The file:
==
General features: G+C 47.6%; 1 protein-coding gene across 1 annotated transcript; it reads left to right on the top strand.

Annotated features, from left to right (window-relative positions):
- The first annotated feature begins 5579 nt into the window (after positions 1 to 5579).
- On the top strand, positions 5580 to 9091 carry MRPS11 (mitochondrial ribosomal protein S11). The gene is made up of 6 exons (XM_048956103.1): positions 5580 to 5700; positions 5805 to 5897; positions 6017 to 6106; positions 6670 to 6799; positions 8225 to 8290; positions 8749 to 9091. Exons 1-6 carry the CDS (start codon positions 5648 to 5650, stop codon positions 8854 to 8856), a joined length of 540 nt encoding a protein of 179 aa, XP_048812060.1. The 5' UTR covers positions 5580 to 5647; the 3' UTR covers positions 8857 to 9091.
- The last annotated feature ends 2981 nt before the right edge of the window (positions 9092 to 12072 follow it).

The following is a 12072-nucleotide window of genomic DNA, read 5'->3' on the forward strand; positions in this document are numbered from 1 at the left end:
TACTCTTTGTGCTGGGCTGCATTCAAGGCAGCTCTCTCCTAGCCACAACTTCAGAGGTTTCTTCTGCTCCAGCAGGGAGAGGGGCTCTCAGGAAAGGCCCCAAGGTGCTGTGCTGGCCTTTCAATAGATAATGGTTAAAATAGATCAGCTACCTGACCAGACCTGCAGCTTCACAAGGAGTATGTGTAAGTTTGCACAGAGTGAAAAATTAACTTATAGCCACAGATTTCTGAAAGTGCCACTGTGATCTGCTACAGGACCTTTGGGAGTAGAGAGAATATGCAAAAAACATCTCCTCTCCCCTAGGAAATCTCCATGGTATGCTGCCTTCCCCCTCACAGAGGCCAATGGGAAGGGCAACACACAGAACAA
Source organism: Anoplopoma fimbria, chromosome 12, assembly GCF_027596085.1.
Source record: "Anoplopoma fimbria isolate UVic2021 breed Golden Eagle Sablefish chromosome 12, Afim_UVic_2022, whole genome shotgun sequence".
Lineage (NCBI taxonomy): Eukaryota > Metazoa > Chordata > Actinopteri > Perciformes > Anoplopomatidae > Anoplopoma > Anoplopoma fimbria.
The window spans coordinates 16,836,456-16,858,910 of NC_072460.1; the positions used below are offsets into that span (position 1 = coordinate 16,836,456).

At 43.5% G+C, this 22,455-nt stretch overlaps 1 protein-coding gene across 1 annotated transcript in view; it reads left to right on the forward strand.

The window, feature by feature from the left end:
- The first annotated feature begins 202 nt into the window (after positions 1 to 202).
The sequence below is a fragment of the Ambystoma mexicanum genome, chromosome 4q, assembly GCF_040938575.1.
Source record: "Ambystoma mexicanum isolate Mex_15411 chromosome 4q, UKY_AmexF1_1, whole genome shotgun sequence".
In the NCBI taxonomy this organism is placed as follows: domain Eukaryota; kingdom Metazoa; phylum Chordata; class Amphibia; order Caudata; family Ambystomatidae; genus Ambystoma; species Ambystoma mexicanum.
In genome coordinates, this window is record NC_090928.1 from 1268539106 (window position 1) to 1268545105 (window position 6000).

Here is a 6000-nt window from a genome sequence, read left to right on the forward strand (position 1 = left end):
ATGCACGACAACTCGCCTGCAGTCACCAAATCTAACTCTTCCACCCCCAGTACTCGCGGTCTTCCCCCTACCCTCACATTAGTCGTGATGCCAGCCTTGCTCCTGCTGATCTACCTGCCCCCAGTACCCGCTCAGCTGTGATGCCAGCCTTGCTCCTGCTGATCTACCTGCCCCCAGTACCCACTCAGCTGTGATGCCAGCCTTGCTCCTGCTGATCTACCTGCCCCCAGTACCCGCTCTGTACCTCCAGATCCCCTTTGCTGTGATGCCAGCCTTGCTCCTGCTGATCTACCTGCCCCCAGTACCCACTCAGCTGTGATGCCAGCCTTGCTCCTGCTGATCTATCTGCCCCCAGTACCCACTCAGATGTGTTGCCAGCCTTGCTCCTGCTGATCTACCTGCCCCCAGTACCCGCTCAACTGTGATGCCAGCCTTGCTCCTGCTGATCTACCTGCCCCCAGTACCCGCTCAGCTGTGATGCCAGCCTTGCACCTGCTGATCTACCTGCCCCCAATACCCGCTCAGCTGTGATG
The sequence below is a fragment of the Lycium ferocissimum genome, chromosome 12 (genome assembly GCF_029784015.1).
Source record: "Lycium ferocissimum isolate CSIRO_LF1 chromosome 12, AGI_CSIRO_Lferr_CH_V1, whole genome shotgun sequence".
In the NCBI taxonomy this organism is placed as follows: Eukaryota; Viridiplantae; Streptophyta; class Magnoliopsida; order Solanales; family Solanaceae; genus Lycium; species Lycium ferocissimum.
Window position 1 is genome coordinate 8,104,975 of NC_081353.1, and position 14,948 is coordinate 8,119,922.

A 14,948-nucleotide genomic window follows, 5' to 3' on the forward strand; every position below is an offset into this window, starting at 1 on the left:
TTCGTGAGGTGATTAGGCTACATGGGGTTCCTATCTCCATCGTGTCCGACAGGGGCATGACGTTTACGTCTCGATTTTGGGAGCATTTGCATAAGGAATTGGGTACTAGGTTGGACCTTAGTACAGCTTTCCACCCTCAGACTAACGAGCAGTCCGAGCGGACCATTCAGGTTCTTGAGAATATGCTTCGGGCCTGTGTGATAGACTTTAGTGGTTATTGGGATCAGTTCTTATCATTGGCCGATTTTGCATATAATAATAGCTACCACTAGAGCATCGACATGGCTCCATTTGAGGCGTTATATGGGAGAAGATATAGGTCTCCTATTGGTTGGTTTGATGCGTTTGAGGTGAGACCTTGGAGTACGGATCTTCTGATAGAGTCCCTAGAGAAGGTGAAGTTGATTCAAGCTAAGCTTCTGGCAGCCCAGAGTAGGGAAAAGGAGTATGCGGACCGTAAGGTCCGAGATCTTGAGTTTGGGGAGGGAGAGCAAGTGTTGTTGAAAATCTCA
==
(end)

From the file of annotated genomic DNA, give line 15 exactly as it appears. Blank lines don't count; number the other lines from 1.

The sequence below is a fragment of the Ambystoma mexicanum genome, chromosome 4q, assembly GCF_040938575.1.